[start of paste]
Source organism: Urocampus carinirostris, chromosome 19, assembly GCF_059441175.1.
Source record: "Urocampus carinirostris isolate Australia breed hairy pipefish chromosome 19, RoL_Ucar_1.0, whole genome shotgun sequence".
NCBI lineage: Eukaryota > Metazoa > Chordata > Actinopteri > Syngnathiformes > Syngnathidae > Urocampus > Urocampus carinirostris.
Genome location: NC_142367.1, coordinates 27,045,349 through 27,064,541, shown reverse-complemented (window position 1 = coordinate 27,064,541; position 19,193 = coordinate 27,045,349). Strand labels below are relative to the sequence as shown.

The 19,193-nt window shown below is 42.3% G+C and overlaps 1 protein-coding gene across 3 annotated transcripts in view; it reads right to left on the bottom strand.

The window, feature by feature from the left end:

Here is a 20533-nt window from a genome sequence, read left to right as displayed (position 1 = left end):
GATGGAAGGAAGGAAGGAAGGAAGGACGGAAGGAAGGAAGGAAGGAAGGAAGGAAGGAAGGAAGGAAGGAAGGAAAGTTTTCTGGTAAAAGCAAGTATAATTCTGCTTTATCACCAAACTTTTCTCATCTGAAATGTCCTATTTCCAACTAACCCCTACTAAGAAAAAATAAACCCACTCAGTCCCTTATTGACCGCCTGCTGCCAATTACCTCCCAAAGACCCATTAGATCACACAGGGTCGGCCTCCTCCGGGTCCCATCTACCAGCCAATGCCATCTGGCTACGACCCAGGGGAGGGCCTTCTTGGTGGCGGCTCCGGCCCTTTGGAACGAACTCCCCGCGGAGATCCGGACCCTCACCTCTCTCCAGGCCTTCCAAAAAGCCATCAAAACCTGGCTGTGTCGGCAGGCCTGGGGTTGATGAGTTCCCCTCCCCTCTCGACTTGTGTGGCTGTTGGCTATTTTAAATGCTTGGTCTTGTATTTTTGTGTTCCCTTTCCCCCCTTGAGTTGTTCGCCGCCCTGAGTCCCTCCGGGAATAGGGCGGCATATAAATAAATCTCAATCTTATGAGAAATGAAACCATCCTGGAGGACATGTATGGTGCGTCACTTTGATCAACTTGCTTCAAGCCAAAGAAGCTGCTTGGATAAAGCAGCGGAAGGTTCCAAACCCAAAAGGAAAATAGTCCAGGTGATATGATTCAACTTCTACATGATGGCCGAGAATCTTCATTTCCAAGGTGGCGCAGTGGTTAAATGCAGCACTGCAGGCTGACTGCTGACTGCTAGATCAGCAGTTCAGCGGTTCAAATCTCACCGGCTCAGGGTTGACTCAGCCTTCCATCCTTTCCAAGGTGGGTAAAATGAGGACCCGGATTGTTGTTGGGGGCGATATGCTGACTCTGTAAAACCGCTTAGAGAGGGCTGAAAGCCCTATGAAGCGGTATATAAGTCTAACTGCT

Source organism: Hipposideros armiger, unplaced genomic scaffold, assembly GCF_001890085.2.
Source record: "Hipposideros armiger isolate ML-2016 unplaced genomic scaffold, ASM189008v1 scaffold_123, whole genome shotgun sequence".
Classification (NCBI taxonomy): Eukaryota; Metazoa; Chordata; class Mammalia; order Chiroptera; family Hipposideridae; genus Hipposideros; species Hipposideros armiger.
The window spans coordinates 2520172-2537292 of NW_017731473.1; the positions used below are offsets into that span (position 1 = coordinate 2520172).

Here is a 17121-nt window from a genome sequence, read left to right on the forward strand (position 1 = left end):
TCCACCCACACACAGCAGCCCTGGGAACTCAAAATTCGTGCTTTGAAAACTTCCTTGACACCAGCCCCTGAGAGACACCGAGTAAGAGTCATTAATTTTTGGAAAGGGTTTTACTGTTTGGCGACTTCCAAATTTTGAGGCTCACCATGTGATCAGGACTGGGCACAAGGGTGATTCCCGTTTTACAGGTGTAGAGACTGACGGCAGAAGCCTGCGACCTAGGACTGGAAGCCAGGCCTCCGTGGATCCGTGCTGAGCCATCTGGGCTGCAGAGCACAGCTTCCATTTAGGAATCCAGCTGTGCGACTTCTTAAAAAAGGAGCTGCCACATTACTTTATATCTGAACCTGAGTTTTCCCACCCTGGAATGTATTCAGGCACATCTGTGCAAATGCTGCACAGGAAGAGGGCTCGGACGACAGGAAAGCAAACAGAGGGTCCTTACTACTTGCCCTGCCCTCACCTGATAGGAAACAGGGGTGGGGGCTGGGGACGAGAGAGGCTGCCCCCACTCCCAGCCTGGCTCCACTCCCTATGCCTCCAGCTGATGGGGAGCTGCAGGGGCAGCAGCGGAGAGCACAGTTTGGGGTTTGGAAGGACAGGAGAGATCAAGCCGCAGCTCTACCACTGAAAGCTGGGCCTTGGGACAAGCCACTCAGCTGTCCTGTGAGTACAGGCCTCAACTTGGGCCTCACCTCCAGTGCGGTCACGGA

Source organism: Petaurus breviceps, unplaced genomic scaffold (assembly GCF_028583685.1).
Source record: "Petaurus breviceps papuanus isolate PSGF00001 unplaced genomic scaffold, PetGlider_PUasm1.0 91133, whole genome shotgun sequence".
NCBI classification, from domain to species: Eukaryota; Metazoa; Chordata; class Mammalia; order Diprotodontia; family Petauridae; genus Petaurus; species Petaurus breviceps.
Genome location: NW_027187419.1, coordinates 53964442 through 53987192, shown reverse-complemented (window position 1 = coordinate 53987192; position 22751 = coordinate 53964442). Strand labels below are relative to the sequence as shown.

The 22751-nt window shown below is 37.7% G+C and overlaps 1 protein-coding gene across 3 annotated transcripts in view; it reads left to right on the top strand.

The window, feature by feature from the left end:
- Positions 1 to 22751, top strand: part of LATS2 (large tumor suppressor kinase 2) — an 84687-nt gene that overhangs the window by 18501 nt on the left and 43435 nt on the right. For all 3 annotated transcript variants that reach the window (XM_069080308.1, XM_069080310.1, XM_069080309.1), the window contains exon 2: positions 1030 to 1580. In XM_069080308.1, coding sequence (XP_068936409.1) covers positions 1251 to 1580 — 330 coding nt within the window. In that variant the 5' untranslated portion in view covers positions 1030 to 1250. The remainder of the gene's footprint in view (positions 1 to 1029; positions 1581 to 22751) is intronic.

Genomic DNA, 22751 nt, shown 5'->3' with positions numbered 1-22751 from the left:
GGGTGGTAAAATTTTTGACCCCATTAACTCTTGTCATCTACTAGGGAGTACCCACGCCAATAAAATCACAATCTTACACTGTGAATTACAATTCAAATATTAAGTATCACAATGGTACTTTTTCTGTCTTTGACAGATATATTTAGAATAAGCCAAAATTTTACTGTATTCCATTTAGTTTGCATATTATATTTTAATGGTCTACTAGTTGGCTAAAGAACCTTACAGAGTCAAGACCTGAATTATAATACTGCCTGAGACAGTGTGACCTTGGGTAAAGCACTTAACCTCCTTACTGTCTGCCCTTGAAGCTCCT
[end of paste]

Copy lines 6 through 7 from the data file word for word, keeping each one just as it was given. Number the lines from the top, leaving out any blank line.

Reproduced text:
The window, feature by feature from the left end:

Here is a 20533-nt window from a genome sequence, read left to right as displayed (position 1 = left end):